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The Huffington Post The Huffington Post 12/10/2015 Barry Levinson

How does an idea for a film come about? A number of years ago I attended the Marrakech Film Festival in Morocco. That year I was the head of the jury. It was a terrific two weeks in a lively, exciting country. Friendly, vivacious people, who happen to be Muslim. I say this because in the times we live in, we view people of this faith as too devout, humorless, and lacking in vivacious personalities. And in many cases there are those who see the Muslim world with a degree of fear and suspicion.
In Marrakech, I enjoyed my stay making friends and participating in fascinating discussions. Each night of the festival there was a party to celebrate filmmakers and their work. On one night, a very unusual moment happened. A band was playing, the singer singing, and the song was John Lennon's "Imagine." The lyrics struck me, they stood out. Here I was in a Muslim country and the singer's voice floats above the crowd: "Imagine there's no countries, it isn't hard to do. Nothing to die for, and no religion too, Imagine all the people living in peace..."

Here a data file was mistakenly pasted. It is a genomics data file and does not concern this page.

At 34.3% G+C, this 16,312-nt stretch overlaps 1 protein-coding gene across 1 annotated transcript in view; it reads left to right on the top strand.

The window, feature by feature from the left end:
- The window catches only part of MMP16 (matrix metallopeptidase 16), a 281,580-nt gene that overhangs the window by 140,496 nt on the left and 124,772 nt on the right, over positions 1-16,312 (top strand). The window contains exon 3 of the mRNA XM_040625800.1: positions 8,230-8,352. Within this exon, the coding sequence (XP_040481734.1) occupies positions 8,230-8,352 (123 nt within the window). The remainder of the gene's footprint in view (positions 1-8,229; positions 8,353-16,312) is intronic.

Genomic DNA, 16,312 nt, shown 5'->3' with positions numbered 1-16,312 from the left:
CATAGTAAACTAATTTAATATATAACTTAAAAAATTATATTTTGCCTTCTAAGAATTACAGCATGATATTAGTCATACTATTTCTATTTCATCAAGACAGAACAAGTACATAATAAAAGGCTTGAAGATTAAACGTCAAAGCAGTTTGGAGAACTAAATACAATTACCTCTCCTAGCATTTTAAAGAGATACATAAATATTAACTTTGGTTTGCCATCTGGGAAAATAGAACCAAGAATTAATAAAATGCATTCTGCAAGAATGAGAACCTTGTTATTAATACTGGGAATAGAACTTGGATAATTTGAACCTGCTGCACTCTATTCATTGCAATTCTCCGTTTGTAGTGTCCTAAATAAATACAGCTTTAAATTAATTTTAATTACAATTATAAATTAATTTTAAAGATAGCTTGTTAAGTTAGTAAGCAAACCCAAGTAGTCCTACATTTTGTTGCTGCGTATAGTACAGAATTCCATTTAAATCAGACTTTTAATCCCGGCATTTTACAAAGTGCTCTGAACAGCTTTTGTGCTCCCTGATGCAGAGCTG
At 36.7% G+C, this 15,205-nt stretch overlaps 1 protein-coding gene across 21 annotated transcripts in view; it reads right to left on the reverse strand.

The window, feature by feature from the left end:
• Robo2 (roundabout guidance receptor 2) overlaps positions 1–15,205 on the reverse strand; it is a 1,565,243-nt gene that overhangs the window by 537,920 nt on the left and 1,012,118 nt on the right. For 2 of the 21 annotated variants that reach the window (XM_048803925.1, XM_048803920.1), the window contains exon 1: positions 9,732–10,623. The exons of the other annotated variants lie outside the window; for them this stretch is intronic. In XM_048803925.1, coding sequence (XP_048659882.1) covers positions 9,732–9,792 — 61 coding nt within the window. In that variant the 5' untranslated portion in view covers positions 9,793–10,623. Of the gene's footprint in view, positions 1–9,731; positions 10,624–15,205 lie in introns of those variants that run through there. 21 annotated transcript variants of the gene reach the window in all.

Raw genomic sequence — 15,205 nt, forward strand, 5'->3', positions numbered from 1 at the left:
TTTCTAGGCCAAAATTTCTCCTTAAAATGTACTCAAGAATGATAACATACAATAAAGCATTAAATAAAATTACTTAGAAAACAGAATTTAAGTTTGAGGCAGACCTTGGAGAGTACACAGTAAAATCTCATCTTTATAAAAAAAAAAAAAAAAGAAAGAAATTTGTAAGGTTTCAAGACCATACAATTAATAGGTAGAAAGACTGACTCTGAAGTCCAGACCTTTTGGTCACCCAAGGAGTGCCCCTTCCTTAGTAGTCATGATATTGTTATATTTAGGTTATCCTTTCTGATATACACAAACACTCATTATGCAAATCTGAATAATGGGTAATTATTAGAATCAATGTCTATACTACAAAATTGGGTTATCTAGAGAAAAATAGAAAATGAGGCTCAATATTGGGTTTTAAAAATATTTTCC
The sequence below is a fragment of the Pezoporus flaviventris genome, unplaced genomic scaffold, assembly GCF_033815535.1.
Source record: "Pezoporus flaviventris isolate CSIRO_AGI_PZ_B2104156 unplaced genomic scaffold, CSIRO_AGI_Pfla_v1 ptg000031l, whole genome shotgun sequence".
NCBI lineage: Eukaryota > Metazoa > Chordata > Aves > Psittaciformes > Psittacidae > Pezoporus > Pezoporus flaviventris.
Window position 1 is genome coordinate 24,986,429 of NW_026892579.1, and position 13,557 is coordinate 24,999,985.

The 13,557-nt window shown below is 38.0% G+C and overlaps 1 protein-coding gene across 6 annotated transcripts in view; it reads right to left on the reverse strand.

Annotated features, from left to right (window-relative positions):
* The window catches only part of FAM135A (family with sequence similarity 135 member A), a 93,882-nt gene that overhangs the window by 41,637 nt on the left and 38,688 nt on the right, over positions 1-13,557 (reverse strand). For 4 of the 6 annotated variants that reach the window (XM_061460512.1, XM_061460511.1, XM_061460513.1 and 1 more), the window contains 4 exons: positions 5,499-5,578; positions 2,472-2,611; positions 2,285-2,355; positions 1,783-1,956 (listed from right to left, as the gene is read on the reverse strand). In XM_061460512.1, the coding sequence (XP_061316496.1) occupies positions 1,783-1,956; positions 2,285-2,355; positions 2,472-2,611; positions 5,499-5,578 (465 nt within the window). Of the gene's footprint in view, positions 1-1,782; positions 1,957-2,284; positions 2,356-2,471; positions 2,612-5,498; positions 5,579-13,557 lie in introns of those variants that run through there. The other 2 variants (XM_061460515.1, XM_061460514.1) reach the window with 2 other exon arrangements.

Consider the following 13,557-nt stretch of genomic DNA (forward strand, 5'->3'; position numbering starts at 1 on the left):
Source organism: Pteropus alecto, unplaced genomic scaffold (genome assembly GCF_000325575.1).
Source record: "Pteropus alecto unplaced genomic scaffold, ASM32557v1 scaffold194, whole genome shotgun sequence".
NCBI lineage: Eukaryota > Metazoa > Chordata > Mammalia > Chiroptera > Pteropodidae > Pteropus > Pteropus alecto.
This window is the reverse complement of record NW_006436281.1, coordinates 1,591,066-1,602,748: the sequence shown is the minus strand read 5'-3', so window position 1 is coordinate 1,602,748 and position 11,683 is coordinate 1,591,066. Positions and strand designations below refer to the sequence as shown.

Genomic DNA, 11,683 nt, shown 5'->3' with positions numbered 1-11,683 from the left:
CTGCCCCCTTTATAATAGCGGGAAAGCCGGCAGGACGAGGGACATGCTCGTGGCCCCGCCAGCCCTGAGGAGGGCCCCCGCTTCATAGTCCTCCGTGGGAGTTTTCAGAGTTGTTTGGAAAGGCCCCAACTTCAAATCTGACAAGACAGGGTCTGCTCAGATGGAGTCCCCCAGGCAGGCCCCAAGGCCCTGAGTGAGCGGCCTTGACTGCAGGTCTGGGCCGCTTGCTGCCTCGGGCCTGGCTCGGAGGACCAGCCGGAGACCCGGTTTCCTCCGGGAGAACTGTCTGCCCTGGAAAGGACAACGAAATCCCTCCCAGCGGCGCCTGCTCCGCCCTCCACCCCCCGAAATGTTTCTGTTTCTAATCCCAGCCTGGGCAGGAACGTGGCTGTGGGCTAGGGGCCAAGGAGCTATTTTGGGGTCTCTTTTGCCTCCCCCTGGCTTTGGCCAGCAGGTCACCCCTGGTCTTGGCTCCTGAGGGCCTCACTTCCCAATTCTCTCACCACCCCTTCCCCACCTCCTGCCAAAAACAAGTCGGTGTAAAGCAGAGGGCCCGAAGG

The moment stayed with me long afterwards. I began to wonder about writing a film that addresses that part of the world without making it a political piece. Without doing a heavy drama. A people piece. A film that allows for the contradictions of life in the Muslim world. I couldn't figure it out, and to be honest when I mentioned it, no one seemed to understand what I was trying to do... frustration followed and I let it go. And then...
Months later, I received a script from Mitch Glazer called Rock The Kasbah and there it was. The idea I couldn't write. A humanistic, dramatic comedy that dealt with the Muslim world in Afghanistan. He based his script on many of the issues that were happening in Afghanistan and the stories he had been collecting from people like Tom Freston who have been going there for decades. One was about a female contestant who sang and danced on Afghan Star, Afghanistan's version of American Idol. That young woman faced many issues of resentment and even death threats. This was the center of Mitch Glazer's story, a young female who wanted to fulfill her dream, that struggle... and a washed up American Rock promoter who finds his soul in a land far away.
It turns out that Mitch wrote the script seven years earlier, but he and Steve Bing couldn't get anyone to make it. It was too foreign some said. Too much about that part of the world, not enough action, not a war film, too much about people, and in whispers, too much about Muslims. They had Bill Murray attached but still the resistance remained. The other negative, some said, was that because it had humor the film would not be perceived as important enough. It was a funny script, with a dramatic spine, and eventually we were able to get it made on a small budget of 15 million with a number of talented names who believed in the piece. And here was the surprise -- the "Imagine" moment was in Mitch's script. But it was a Cat Stevens song. A young girl singing "Peace Train" to a war torn nation. Happenstance...

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